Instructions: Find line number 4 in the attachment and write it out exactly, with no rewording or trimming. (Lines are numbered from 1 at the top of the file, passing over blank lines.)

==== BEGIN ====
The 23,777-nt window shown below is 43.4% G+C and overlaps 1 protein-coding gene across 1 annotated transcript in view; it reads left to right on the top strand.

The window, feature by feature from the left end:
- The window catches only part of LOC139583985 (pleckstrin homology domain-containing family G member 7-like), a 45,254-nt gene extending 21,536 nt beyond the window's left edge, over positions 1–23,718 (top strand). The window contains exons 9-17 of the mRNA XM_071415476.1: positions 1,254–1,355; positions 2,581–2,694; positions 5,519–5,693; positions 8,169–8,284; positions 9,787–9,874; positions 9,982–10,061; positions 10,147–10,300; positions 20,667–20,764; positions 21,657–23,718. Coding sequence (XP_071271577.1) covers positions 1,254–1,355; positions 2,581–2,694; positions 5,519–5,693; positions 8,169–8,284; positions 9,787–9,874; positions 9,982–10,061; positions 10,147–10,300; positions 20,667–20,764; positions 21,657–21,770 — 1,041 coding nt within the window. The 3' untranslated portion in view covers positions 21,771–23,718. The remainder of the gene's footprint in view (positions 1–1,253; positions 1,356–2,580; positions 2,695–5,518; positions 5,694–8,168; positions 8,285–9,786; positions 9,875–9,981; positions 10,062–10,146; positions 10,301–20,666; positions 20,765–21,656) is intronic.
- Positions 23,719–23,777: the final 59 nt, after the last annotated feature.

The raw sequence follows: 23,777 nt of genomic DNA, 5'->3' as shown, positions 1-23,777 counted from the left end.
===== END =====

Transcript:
- Positions 23,719–23,777: the final 59 nt, after the last annotated feature.